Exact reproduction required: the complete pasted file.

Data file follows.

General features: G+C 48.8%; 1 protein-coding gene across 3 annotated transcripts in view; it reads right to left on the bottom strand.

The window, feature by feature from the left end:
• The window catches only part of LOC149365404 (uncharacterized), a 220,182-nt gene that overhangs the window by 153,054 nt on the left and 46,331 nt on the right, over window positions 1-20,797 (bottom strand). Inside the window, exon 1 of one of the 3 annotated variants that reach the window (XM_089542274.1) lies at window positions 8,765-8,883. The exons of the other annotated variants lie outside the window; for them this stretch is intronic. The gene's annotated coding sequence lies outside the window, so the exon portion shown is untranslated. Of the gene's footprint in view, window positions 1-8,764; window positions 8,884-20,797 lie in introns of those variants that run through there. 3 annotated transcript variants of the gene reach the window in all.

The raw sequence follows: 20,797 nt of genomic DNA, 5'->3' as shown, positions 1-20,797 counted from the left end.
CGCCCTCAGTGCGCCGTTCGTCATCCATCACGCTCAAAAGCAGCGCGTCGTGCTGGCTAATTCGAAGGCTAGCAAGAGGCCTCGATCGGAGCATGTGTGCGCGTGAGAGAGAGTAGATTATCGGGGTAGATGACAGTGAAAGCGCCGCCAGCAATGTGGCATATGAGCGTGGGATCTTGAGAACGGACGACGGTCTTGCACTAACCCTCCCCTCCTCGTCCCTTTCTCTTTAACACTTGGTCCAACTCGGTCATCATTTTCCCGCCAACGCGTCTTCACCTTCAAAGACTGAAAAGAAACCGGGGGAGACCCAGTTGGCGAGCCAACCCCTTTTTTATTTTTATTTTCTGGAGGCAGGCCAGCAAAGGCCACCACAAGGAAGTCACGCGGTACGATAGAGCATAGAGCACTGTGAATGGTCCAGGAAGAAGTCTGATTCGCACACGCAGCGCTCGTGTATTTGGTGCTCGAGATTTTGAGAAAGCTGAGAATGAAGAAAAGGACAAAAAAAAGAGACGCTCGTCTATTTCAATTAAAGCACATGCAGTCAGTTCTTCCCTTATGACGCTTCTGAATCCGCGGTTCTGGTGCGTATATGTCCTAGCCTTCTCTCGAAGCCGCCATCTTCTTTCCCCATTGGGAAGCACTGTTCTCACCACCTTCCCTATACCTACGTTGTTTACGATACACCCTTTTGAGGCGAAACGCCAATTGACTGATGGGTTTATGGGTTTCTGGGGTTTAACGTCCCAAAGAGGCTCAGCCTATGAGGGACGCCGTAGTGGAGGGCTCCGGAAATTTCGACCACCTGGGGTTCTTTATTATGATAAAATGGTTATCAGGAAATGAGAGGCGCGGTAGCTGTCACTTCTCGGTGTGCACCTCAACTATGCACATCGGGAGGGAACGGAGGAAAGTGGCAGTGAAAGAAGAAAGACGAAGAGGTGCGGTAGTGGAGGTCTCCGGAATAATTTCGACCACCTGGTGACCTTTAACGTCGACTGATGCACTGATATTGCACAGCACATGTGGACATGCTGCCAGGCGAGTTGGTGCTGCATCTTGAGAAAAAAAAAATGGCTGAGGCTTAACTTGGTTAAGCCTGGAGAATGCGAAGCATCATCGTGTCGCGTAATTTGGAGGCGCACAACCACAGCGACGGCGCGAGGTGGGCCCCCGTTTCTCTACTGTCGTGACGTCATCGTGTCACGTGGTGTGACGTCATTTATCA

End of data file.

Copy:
General features: G+C 48.8%; 1 protein-coding gene across 3 annotated transcripts in view; it reads right to left on the bottom strand.

The window, feature by feature from the left end:
• The window catches only part of LOC149365404 (uncharacterized), a 220,182-nt gene that overhangs the window by 153,054 nt on the left and 46,331 nt on the right, over window positions 1-20,797 (bottom strand). Inside the window, exon 1 of one of the 3 annotated variants that reach the window (XM_089542274.1) lies at window positions 8,765-8,883. The exons of the other annotated variants lie outside the window; for them this stretch is intronic. The gene's annotated coding sequence lies outside the window, so the exon portion shown is untranslated. Of the gene's footprint in view, window positions 1-8,764; window positions 8,884-20,797 lie in introns of those variants that run through there. 3 annotated transcript variants of the gene reach the window in all.

The raw sequence follows: 20,797 nt of genomic DNA, 5'->3' as shown, positions 1-20,797 counted from the left end.
CGCCCTCAGTGCGCCGTTCGTCATCCATCACGCTCAAAAGCAGCGCGTCGTGCTGGCTAATTCGAAGGCTAGCAAGAGGCCTCGATCGGAGCATGTGTGCGCGTGAGAGAGAGTAGATTATCGGGGTAGATGACAGTGAAAGCGCCGCCAGCAATGTGGCATATGAGCGTGGGATCTTGAGAACGGACGACGGTCTTGCACTAACCCTCCCCTCCTCGTCCCTTTCTCTTTAACACTTGGTCCAACTCGGTCATCATTTTCCCGCCAACGCGTCTTCACCTTCAAAGACTGAAAAGAAACCGGGGGAGACCCAGTTGGCGAGCCAACCCCTTTTTTATTTTTATTTTCTGGAGGCAGGCCAGCAAAGGCCACCACAAGGAAGTCACGCGGTACGATAGAGCATAGAGCACTGTGAATGGTCCAGGAAGAAGTCTGATTCGCACACGCAGCGCTCGTGTATTTGGTGCTCGAGATTTTGAGAAAGCTGAGAATGAAGAAAAGGACAAAAAAAAGAGACGCTCGTCTATTTCAATTAAAGCACATGCAGTCAGTTCTTCCCTTATGACGCTTCTGAATCCGCGGTTCTGGTGCGTATATGTCCTAGCCTTCTCTCGAAGCCGCCATCTTCTTTCCCCATTGGGAAGCACTGTTCTCACCACCTTCCCTATACCTACGTTGTTTACGATACACCCTTTTGAGGCGAAACGCCAATTGACTGATGGGTTTATGGGTTTCTGGGGTTTAACGTCCCAAAGAGGCTCAGCCTATGAGGGACGCCGTAGTGGAGGGCTCCGGAAATTTCGACCACCTGGGGTTCTTTATTATGATAAAATGGTTATCAGGAAATGAGAGGCGCGGTAGCTGTCACTTCTCGGTGTGCACCTCAACTATGCACATCGGGAGGGAACGGAGGAAAGTGGCAGTGAAAGAAGAAAGACGAAGAGGTGCGGTAGTGGAGGTCTCCGGAATAATTTCGACCACCTGGTGACCTTTAACGTCGACTGATGCACTGATATTGCACAGCACATGTGGACATGCTGCCAGGCGAGTTGGTGCTGCATCTTGAGAAAAAAAAAATGGCTGAGGCTTAACTTGGTTAAGCCTGGAGAATGCGAAGCATCATCGTGTCGCGTAATTTGGAGGCGCACAACCACAGCGACGGCGCGAGGTGGGCCCCCGTTTCTCTACTGTCGTGACGTCATCGTGTCACGTGGTGTGACGTCATTTATCA